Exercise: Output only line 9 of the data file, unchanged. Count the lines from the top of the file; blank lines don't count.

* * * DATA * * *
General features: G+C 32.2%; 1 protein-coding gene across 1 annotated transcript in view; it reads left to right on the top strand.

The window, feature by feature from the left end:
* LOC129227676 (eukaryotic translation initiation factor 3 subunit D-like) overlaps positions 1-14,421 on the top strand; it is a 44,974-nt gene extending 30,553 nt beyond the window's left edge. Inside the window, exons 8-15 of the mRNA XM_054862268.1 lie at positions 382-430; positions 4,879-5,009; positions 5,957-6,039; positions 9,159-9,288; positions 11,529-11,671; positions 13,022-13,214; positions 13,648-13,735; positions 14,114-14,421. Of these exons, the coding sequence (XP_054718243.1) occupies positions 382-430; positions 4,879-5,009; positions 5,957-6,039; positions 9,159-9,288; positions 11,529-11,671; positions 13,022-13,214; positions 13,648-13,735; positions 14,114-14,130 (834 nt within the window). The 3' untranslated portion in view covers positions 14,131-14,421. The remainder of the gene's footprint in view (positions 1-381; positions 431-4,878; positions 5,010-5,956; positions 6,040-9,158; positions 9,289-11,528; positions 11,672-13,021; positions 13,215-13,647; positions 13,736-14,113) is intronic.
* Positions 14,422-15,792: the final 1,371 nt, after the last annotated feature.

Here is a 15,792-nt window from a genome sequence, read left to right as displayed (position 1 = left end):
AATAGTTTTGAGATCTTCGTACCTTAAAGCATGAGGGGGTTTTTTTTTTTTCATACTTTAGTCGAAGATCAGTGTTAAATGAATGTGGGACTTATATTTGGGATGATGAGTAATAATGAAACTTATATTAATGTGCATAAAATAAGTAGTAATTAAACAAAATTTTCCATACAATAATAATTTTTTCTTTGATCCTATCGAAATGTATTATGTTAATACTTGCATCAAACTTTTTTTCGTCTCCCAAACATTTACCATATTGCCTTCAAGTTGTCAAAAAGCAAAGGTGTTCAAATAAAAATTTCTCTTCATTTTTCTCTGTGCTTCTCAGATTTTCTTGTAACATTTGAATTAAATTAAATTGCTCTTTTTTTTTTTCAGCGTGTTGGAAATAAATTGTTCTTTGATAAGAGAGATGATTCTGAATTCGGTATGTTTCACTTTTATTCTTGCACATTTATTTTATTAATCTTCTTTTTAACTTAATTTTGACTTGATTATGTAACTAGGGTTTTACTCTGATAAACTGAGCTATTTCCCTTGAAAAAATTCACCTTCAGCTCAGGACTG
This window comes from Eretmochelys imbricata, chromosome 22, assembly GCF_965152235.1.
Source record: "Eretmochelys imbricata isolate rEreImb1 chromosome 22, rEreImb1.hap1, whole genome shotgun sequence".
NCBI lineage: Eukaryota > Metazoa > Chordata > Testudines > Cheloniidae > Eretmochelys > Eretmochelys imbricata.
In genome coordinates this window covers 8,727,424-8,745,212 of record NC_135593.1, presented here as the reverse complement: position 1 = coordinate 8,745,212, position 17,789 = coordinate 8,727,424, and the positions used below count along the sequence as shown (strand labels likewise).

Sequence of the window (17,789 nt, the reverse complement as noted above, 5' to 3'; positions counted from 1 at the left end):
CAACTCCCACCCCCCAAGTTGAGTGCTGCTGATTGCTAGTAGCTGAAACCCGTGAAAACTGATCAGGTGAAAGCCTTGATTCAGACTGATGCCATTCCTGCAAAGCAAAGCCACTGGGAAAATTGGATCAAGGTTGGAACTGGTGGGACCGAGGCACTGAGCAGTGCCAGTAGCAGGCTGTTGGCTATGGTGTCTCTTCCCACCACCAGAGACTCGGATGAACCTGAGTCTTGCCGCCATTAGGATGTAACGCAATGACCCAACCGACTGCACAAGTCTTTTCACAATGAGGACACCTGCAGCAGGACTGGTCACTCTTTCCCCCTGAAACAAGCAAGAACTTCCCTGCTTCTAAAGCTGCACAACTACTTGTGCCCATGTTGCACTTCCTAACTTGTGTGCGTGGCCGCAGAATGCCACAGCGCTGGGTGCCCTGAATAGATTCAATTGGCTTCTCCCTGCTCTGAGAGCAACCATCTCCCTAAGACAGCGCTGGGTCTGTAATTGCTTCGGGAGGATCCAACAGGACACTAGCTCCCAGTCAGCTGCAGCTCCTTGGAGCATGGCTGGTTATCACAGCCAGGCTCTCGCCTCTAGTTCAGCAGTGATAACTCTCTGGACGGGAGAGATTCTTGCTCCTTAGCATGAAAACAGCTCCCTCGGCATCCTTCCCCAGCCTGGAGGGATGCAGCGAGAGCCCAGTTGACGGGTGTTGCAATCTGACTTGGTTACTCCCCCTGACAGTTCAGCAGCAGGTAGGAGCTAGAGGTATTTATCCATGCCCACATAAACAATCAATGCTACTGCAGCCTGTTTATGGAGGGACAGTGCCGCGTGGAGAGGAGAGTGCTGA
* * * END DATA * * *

NCBI lineage: Eukaryota > Metazoa > Chordata > Testudines > Cheloniidae > Eretmochelys > Eretmochelys imbricata.